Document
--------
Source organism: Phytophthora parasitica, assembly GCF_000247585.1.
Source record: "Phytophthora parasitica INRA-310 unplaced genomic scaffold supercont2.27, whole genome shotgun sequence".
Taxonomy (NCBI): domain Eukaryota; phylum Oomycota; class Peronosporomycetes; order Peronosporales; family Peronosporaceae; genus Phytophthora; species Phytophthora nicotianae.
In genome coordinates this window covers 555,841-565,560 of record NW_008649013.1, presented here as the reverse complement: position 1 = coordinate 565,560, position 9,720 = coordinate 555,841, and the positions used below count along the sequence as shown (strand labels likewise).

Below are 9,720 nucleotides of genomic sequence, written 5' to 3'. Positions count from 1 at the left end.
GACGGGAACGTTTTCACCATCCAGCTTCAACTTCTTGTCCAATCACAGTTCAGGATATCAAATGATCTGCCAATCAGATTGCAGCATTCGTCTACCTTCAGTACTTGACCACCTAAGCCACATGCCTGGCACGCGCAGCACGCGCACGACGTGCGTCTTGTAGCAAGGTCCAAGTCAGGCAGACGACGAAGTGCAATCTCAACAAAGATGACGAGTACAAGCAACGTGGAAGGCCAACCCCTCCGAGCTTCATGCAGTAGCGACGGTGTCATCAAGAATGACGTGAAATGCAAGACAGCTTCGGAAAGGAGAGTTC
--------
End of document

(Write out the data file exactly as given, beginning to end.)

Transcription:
Source organism: Phytophthora parasitica, assembly GCF_000247585.1.
Source record: "Phytophthora parasitica INRA-310 unplaced genomic scaffold supercont2.27, whole genome shotgun sequence".
Taxonomy (NCBI): domain Eukaryota; phylum Oomycota; class Peronosporomycetes; order Peronosporales; family Peronosporaceae; genus Phytophthora; species Phytophthora nicotianae.
In genome coordinates this window covers 555,841-565,560 of record NW_008649013.1, presented here as the reverse complement: position 1 = coordinate 565,560, position 9,720 = coordinate 555,841, and the positions used below count along the sequence as shown (strand labels likewise).

Below are 9,720 nucleotides of genomic sequence, written 5' to 3'. Positions count from 1 at the left end.
GACGGGAACGTTTTCACCATCCAGCTTCAACTTCTTGTCCAATCACAGTTCAGGATATCAAATGATCTGCCAATCAGATTGCAGCATTCGTCTACCTTCAGTACTTGACCACCTAAGCCACATGCCTGGCACGCGCAGCACGCGCACGACGTGCGTCTTGTAGCAAGGTCCAAGTCAGGCAGACGACGAAGTGCAATCTCAACAAAGATGACGAGTACAAGCAACGTGGAAGGCCAACCCCTCCGAGCTTCATGCAGTAGCGACGGTGTCATCAAGAATGACGTGAAATGCAAGACAGCTTCGGAAAGGAGAGTTC